Three-of-a-kind: Michigan's Upper Peninsula boasts Vegas-style gaming and a triangle of great golf
Gems like Greywalls Golf Course at Marquette Golf Club, Timberstone at Pine Mountain and Sweetgrass Golf Club at the Island Resort & Casino have Michigan golfers heading north to the Upper Peninsula.
ESCANABA, Mich. -- The state of Michigan was awarded the mass of land to the north of the "hand" in 1835 - part of a settlement that stated they would leave Toledo to Ohio.
Later named the "Upper Peninsula," Michiganders will gladly tell you they came out ahead on that deal. The locals, or "Yoopers," are especially proud of their not-so-little slice of Michigan. Sparsely populated, the often mountainous U.P. contains more than 4,000 lakes and 12,000 miles of rivers and streams that make the U.P. as much of a fishing destination as one for golf. It's also far enough north to catch regular showings of the "Northern Lights" and it also means that at the height of summer it presents long daylight hours for 36 or even 54 holes for ambitious foursomes.
"The U.P. is almost it's own little state," admits Paul Albanese, who was the project manager at Jerry Matthews' Timberstone Golf Club in Iron Mountain, and also built the new Sweetgrass Golf Club at the Island Resort & Casino which opened this year. "But they're very embracing people."
And they're mighty proud of their best golf courses. Timberstone and Sweetgrass, which, along with Greywalls in Marquette, complete a triangle on the western side of the U.P., are three golf courses worthy of national attention. But they're hardly similar to each other.
"With these three golf courses," says Albanese. "You have three distinct flavors and styles."
Golf courses in Michigan's Upper Peninsula
Greywalls Golf Course at Marquette Golf Club: Debuting in 2005, Greywalls has emerged as one of Michigan's most talked-about venues, thanks to it's hilly, rocky outcroppings that peak out around greens and beside fairways. From it's highest points, the mighty Lake Superior looms in the background.
Architect Mike Devries - a former intern of "renaissance-style" architect Tom Doak - appears to be on a mission to out-minimalist his mentor with an all-natural design that, while is at times awkward, is always captivating. It's not a golf course you can roll out of bed and play, as it's opening front nine presents some severe slopes and intimidating looks compared to a more level back side - though here, that's relatively speaking.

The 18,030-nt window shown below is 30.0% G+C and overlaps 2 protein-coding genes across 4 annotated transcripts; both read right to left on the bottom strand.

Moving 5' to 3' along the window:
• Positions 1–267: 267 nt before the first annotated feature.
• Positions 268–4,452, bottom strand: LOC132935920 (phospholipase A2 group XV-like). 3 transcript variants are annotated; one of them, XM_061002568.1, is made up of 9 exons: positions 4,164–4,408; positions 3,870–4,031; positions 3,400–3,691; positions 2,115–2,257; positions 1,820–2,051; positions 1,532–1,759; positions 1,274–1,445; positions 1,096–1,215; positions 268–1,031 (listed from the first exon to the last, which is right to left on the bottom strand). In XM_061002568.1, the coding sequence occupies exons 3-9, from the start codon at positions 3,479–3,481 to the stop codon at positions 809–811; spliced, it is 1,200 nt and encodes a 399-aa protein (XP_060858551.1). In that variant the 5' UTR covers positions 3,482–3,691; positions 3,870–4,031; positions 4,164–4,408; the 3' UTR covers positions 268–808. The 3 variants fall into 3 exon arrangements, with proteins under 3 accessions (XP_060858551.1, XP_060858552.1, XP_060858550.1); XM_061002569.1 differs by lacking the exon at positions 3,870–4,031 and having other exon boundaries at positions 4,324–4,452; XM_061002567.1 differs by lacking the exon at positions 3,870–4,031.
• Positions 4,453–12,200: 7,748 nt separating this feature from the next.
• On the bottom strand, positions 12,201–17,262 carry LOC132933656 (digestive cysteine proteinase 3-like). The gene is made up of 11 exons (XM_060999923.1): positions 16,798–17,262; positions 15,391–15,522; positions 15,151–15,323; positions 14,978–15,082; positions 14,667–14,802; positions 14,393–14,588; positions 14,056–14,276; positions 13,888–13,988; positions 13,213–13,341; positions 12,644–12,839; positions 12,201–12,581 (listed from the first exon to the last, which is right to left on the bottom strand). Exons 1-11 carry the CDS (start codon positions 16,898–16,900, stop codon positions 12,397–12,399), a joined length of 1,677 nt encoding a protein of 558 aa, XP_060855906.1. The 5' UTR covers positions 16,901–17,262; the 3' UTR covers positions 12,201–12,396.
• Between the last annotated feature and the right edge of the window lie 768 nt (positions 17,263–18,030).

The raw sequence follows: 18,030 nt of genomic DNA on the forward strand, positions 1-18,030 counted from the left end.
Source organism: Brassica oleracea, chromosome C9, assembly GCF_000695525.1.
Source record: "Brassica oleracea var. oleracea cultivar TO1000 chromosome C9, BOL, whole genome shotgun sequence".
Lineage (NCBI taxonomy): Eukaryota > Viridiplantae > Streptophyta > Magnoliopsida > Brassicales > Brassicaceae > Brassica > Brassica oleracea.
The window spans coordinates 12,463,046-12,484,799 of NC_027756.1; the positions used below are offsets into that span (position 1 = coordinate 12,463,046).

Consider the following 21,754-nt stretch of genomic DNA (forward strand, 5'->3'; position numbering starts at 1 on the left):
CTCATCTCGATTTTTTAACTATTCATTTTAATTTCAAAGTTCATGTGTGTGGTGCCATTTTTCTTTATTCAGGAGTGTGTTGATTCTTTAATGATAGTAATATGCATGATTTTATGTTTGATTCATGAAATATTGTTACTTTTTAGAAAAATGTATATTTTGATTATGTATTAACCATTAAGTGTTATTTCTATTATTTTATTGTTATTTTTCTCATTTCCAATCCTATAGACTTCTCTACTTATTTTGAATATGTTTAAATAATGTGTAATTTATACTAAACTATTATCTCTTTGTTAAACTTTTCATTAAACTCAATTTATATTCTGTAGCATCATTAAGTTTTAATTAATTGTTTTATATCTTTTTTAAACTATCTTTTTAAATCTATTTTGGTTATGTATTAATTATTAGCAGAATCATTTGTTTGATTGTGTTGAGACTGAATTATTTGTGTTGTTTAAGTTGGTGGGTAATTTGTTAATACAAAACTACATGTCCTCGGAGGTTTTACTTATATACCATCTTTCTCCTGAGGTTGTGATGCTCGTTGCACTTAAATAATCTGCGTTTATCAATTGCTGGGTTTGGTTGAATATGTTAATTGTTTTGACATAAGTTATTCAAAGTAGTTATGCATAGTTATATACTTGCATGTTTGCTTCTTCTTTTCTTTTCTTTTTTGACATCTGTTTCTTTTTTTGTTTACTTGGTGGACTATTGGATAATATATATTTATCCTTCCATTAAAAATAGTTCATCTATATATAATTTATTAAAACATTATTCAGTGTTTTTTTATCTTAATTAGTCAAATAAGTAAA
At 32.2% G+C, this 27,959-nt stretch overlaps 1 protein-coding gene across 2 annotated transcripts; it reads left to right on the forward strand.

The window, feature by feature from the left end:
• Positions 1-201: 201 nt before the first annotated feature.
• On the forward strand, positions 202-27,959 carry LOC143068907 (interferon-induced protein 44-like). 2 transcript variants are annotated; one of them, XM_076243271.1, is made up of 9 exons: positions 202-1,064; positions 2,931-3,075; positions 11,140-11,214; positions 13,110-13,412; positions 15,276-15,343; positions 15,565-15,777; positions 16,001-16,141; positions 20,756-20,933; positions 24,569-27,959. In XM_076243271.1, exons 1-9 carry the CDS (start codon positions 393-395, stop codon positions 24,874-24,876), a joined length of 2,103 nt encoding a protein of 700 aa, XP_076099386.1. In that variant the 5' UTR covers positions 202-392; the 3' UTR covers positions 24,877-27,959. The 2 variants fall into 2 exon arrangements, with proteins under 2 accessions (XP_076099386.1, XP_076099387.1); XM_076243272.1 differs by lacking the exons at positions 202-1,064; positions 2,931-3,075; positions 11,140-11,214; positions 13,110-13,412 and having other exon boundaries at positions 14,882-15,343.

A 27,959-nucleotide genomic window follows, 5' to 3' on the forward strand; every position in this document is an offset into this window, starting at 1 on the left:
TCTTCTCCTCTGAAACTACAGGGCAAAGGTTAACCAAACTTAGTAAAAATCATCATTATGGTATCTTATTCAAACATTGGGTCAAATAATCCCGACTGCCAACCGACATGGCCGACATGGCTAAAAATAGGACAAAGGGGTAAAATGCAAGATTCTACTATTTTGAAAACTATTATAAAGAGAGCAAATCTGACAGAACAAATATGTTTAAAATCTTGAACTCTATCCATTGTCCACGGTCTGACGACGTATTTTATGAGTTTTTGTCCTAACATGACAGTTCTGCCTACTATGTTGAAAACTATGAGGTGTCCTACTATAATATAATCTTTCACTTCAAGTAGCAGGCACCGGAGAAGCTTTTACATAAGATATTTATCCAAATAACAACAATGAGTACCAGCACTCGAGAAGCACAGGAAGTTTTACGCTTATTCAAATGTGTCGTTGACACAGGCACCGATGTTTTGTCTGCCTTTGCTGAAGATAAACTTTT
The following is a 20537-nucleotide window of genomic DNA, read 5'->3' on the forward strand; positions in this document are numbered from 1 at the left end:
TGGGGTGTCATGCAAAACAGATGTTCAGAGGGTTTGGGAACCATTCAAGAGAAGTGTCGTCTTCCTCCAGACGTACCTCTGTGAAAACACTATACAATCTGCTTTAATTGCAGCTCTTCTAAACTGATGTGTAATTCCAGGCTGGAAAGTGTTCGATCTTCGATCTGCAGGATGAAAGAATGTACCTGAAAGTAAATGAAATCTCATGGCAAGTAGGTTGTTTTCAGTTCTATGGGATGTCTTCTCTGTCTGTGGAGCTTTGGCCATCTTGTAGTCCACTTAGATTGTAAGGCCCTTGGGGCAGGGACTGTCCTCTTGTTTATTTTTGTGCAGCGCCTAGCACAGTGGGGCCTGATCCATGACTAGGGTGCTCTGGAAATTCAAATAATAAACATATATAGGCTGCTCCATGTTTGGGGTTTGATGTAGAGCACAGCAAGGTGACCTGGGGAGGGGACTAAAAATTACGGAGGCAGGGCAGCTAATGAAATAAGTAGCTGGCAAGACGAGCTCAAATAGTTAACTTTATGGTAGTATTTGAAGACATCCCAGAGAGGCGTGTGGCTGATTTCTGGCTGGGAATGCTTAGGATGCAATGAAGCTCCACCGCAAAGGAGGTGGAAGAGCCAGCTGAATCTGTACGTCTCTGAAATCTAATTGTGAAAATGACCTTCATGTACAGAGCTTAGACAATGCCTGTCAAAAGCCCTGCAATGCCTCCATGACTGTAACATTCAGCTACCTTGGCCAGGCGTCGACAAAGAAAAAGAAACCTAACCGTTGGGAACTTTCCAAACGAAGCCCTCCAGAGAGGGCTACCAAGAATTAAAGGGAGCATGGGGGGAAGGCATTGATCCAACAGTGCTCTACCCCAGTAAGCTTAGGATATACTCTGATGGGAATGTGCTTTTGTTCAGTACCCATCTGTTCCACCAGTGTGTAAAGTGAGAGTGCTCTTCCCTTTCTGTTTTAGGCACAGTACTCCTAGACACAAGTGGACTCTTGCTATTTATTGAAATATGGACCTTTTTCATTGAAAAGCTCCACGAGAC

Timberstone Golf Course at Pine Mountain: A decade-old Jerry Matthews design, Timberstone takes golfers deep into the woods for that quintessential northern Michigan retreat. Tall pines line most holes here, making accuracy a large component in it's challenging slope of 148.
But while Timberstone is narrow and demanding in many points, the last two holes yield a friendly - and spectacular - finish, with back-to-back steep downhillers. First, a par-3 17th affords the most panoramic and expansive views of the U.P. you'll find on a golf course, followed by a 600-plus-yard, par-5 finisher that tumbles downhill so steeply there are rock walls that create several tiers in the fairway. The course is suitable for former Green Bay Packer Brett Favre, whom Head Professional Susie Fox says signed an autographed jersey for her little dog (who you may see peddling merchandise in the new clubhouse).
Sweetgrass Golf Club at the Island Resort & Casino: Opened in the summer of 2008, Sweetgrass is a fitting compliment to Greywalls and Timberstone. It's setting is on far less severe or wooded property, instead on gently rolling, "Native American prairie-style". At many points it's wide open, playing through sweeping heather and around native "Sweetgrass," considered by the local Potawatomi Tribe to be a healing, mystical herb.
But to really make the golf course a standout, a bevy of dramatic design aspects were installed by Albanese. The most noticeable is the par-3 15th's island green, a rare find around northern Michigan. He also built a dramatic "biarritz" style green on the par-3, paying homage to classical design. The resort also sought out some of Michigan's historic, recovered bridges from the Department of Transportation, which take golfers over a series of creeks winding through the golf course.
And both nines finish with the kind of pizazz you'd expect from a casino course, with parallel par-5s on the ninth and 18th that play around water with numerous water falls built with local rocks, and culminate at a 22,000-square-foot double-green.
November 21, 2008